By Kevin McElroy

NEW YORK ( TheStreet) -Last week in a fit of foolishness perhaps, I predicted we would experience food riots here in the United States sometime within the next 18 months.

I stand by my prediction, not because I especially like making predictions, but because I believe it's a distinct possibility.

And no sooner had the ink on last week's prediction dried, than the European Central Bank (ECB) released some very strongly worded warnings about food shortages in Europe.

According to a story in the Wall Street Journal this morning, the ECB believes there is "significant uncertainty" about Europe's food supply.

Specifically, the ECB said, "There remains significant uncertainty about the extent and pace of the ability of supply to meet the expected rise in demand and thereby help to limit the rise in food prices."

I've long believed that what happens in the eurozone today is but a presage to what will happen here in the United States.

We should not expect the Atlantic Ocean will insulate us from higher prices for food, or even food scarcity.

I've had some folks question my prediction about a food crisis in the United States.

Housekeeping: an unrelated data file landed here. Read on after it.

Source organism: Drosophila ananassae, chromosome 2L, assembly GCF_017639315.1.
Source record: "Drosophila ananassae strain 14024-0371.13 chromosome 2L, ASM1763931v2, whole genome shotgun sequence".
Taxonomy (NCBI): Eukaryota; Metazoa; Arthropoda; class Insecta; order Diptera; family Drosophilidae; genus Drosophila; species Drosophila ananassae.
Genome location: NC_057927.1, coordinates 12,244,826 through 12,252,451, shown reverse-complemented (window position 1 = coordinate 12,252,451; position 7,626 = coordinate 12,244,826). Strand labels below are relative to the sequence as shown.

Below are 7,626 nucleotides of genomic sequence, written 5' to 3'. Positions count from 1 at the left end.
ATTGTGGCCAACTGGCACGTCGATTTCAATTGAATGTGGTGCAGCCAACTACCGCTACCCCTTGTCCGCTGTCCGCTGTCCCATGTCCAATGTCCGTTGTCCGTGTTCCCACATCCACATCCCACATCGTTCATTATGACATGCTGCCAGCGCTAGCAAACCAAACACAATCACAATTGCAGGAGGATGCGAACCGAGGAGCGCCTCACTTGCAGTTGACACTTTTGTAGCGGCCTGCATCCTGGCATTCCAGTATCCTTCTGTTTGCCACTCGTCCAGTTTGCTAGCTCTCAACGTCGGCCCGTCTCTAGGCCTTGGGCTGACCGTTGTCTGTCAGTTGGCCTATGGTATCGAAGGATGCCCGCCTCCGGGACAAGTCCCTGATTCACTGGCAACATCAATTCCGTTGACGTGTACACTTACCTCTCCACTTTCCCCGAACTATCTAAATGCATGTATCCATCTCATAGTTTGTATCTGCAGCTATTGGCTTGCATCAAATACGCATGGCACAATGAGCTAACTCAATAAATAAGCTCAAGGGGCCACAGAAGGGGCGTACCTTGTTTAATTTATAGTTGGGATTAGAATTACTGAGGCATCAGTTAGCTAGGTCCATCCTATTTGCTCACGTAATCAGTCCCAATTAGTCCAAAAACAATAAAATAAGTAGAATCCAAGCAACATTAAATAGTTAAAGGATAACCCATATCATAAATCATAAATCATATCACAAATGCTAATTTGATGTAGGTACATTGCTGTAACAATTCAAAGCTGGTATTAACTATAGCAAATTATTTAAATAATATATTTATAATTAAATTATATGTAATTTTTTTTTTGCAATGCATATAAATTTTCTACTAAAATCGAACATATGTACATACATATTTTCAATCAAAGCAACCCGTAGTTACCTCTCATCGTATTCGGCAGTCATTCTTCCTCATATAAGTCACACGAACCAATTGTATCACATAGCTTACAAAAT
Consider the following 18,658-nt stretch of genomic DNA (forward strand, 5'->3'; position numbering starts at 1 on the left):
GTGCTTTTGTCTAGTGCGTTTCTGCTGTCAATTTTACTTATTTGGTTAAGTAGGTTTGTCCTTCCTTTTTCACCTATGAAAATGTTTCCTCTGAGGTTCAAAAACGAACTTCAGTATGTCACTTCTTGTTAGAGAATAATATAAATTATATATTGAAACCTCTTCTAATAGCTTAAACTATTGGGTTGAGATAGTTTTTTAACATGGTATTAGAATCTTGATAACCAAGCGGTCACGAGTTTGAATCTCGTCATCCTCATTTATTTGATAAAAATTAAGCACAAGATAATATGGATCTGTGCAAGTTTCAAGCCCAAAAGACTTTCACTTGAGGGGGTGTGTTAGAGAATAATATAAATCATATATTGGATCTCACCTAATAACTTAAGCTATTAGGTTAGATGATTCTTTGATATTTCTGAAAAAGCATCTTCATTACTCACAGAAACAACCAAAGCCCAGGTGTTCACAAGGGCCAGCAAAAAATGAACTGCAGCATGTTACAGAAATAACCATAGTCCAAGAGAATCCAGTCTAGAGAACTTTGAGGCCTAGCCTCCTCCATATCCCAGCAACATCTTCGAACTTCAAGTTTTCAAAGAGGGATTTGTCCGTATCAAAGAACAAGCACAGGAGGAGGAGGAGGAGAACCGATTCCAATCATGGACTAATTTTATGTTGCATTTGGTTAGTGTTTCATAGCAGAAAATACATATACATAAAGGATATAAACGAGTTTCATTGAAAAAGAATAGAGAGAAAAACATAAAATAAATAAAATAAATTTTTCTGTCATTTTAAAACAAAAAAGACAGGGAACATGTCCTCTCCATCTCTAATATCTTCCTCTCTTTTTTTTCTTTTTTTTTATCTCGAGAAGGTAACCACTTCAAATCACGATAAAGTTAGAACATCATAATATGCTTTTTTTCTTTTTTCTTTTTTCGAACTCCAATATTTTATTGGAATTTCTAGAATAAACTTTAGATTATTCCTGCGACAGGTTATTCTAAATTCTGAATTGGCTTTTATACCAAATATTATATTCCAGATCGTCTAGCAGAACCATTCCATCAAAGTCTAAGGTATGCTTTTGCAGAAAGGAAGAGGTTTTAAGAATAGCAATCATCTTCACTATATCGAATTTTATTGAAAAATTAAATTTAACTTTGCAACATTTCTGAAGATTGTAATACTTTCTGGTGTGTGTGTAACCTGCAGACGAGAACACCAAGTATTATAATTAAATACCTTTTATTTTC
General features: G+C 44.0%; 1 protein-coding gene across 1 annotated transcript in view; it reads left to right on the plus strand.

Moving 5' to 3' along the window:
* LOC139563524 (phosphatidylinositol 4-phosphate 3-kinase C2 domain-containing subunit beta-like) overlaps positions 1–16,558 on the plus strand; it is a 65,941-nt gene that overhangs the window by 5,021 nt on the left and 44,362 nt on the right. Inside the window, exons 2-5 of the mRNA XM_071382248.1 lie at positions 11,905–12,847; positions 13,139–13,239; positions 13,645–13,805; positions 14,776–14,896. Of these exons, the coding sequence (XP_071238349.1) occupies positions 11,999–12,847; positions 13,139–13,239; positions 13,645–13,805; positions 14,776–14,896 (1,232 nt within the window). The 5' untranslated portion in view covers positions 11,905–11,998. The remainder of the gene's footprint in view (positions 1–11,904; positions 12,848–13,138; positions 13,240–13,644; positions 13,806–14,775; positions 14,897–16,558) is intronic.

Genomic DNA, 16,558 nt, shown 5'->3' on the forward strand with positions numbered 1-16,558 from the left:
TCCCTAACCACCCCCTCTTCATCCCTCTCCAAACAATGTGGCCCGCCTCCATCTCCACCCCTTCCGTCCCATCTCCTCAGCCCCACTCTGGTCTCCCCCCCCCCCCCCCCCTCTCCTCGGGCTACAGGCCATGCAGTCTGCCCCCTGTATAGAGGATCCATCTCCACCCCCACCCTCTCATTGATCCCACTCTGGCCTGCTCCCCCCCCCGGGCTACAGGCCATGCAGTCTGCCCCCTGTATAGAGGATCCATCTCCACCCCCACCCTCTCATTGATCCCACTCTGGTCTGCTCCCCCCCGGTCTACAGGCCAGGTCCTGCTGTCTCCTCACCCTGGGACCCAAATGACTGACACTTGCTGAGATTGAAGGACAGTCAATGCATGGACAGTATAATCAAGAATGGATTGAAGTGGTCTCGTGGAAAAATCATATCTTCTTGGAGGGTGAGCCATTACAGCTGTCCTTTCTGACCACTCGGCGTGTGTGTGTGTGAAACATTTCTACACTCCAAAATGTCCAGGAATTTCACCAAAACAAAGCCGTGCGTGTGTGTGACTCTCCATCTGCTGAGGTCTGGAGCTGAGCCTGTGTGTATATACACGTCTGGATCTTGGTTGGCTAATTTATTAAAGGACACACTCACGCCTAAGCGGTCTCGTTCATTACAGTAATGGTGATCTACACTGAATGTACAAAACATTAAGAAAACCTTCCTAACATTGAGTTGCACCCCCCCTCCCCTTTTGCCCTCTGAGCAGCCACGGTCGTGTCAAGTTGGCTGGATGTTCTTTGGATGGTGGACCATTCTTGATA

After all, we're still the bread basket to the world, they note. We produce more food than any other single country, and export more food than any other country.

How could we possibly starve in a land of plenty?

Here's how it happens: food prices rise as a simple function of higher oil prices, inflation, and scarcity brought on by Russian drought, Australian floods and a variety of other factors.

So far, so good. We can all afford to pay more for food, and we'll do it gladly. Higher-priced food means that there's a greater reward for producers to produce more food, investors to invest, and eventually new supply will lower prices.

But government can't abide higher prices on food. So President Obama will institute price controls. If you think that we couldn't possibly have food riots here in the United States, then you probably also believe that we couldn't possibly have price controls in the United States.

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